This paper focuses on how MPD and downhole isolation technologies were successfully integrated to produce high-rate gas wells in the Suban field and details how the system was effectively utilized for the first time to produce improvements in the safety and efficiency of drilling and completion operations, as compared to previous methods used in the area. It will also present the equipment, set-up, processes and procedures used in integrating these two technologies.
Suban Field Development
The Suban field is located in the ConocoPhillips Indonesia Corridor Block PSC of South Sumatra and has gas-in-place estimates in excess of 7 TCF. Suban Field was discovered in 1998 and with production starting in December 2002 from fractured basement rocks as well as overlying clastic and carbonate units. Table 1 shows the basic reservoir properties of this field, while Figure 1 provides its location.
ConocoPhillips currently operates the development of the field. Partners include Talisman and Pertamina. In 2004 ConocoPhillips recognized the opportunities of utilizing big bore wells for its Suban field development.
Early field production was dominated by two wells with extensive reservoir fracturing. Production potential from the reservoir was considered excellent and using well test data, it was determined that the fracturing system was well connected and that large areas of the reservoir could be drained from central locations.
While production rates were relatively high, it was clear that performance from these early completions was less than optimum and that the 5 ½?? production tubing strings were under-sized relative to reservoir flow potential. Poor well flow efficiency was evidenced by large apparent non-Darcy skin effects seen from multi-point flow tests and pressure buildup tests. Non-Darcy skin is a term used to characterize a pressure drop near the wellbore that is caused by turbulent flow that increases as a function of the flow rate. In simple terms, it was apparent that well flow potentials could be much higher, if the non-Darcy effects could be eliminated or reduced.
Oil Production from Basement Reservoirs OIL PRODUCTION FROM BASEMENT RESERVOIRS - EXAMPLES FROM INDONESIA, USA AND VENEZUELA Tako Koning, Texaco Angola Inc., Luanda, Angola Abstract. Oil is produced from basement rocks in a number of countries including China, Vietnam, former USSR (West Siberia), Ukraine, Indonesia, Libya, Algeria, Morocco, Egypt, USA, Brazil and Venezuela. Oil fields producing from basement in Indonesia, United States, and Venezuela are described herein and serve as models for basement oil fields exploration and production. contacts, and a possible unrecognized water-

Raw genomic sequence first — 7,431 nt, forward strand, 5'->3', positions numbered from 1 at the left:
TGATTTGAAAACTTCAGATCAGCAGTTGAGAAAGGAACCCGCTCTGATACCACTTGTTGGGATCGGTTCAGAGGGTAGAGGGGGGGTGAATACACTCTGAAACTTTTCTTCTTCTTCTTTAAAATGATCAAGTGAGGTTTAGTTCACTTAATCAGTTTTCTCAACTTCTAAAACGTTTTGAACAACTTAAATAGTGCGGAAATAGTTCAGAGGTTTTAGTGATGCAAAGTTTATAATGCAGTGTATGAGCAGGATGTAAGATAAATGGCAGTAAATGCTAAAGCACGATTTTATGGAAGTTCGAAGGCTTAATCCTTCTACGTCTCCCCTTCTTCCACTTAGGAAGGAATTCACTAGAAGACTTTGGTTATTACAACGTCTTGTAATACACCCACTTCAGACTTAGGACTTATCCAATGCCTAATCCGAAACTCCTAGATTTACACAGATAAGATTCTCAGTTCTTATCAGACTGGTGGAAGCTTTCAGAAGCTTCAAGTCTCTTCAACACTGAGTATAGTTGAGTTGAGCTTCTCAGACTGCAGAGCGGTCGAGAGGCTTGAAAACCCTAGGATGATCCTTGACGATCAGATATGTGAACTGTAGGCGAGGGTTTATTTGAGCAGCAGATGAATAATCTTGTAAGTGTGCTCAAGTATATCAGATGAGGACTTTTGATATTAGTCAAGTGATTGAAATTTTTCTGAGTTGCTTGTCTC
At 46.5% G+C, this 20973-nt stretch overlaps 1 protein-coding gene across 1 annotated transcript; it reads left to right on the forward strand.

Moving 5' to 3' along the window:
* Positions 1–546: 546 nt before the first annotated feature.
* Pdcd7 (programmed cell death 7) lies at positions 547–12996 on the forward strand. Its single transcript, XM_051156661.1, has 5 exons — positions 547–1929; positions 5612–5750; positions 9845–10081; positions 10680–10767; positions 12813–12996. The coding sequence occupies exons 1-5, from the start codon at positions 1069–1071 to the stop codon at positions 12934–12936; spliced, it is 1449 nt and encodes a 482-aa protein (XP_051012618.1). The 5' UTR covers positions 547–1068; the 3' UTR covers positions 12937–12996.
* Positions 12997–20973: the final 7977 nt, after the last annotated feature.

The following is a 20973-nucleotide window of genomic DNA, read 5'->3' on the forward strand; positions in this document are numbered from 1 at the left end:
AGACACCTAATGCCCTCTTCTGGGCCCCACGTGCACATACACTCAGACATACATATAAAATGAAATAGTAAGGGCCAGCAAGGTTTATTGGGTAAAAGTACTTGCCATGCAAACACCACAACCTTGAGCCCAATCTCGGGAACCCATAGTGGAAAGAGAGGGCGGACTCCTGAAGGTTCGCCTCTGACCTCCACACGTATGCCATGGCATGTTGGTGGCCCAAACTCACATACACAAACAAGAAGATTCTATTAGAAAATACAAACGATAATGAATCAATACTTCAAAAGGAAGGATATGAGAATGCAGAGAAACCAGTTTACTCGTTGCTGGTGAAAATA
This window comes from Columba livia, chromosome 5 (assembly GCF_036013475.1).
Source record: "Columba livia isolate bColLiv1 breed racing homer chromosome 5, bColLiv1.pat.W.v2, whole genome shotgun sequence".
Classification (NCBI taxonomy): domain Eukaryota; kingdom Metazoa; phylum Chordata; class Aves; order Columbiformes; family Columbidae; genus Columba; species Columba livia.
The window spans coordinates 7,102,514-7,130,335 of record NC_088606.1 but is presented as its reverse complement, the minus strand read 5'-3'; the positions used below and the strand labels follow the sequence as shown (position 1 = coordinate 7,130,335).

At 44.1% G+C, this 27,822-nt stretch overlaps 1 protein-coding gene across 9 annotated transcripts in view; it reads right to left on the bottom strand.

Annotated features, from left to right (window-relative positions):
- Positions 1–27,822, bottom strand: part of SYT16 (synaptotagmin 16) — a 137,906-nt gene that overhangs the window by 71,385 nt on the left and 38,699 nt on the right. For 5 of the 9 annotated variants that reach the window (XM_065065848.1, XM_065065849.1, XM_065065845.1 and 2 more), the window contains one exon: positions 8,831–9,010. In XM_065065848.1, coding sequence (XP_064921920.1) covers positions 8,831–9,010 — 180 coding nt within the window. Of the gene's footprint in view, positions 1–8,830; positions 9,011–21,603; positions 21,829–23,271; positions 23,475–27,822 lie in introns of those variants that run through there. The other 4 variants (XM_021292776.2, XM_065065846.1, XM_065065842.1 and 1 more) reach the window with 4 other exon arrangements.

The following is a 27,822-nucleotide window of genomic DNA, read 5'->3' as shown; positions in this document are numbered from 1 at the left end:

bearing fracture system. The Tanjung field in the Barito Basin, Although oil production from basement South Kalimantan, was discovered in 1938 and rocks is not a common occurrence worldwide, has produced over 21 million barrels of oil there is significant oil production from such from pre-Tertiary basement rocks. Oil occurs reservoirs in a number of countries. Two in volcanics, pyroclastics, and metamorphosed fields in Indonesia, Beruk Northeast and sandstones and claystones, which are locally Tanjung, serve as examples that commercial deeply weathered and fractured. The Beruk volumes of oil can be produced from basement Northeast and Tanjung fields share many in Indonesia. Indeed, recent successful similarities. For example, both fields occur exploration for gas in South Sumatra has within faulted anticlines. The overlying reinforced the concept that basement is a valid thickness of Tertiary sediments in both fields exploration target in Western Indonesia and is less than 2000 meters. The likely oil source that whenever possible, wells drilled through rocks for these fields are the adjacent and the Tertiary objectives should be deepened into deeper Tertiary shales. The Beruk Northeast basement to evaluate possible oil or gas and Tanjung fields indicate that pre-Tertiary accumulations. In Kansas, oil is produced basement is a valid oil exploration objective in from fractured quartzites whereas in the Tertiary basins in Western Indonesia and California, oil is produced from fractured that, whenever feasible, exploration wells in schists. In Venezuela, prolific oil wells these basins should be drilled into basement. produce from fractured granite in the La Paz Indeed, exploration targeted for basement and Mara oil fields. hydrocarbons has met with recent success in South Sumatra, where operator Gulf Indonesia INDONESIA has reported the significant Suban gas discovery. Three wells drilled in 1999 in the Oil production from pre-Tertiary basement Suban field have defined a gas pool located rocks is rare within the Tertiary back arc within fractured pre-Tertiary granites. Gas (foreland) basins of Western Indonesia. The flow rates of 26 MMCFGPD were obtained Beruk Northeast field is the only field in the from the Durian Mabok-2 well. Test data prolific Central Sumatra Basin that produces combined with seismic mapping indicates a from basement (Koning & Darm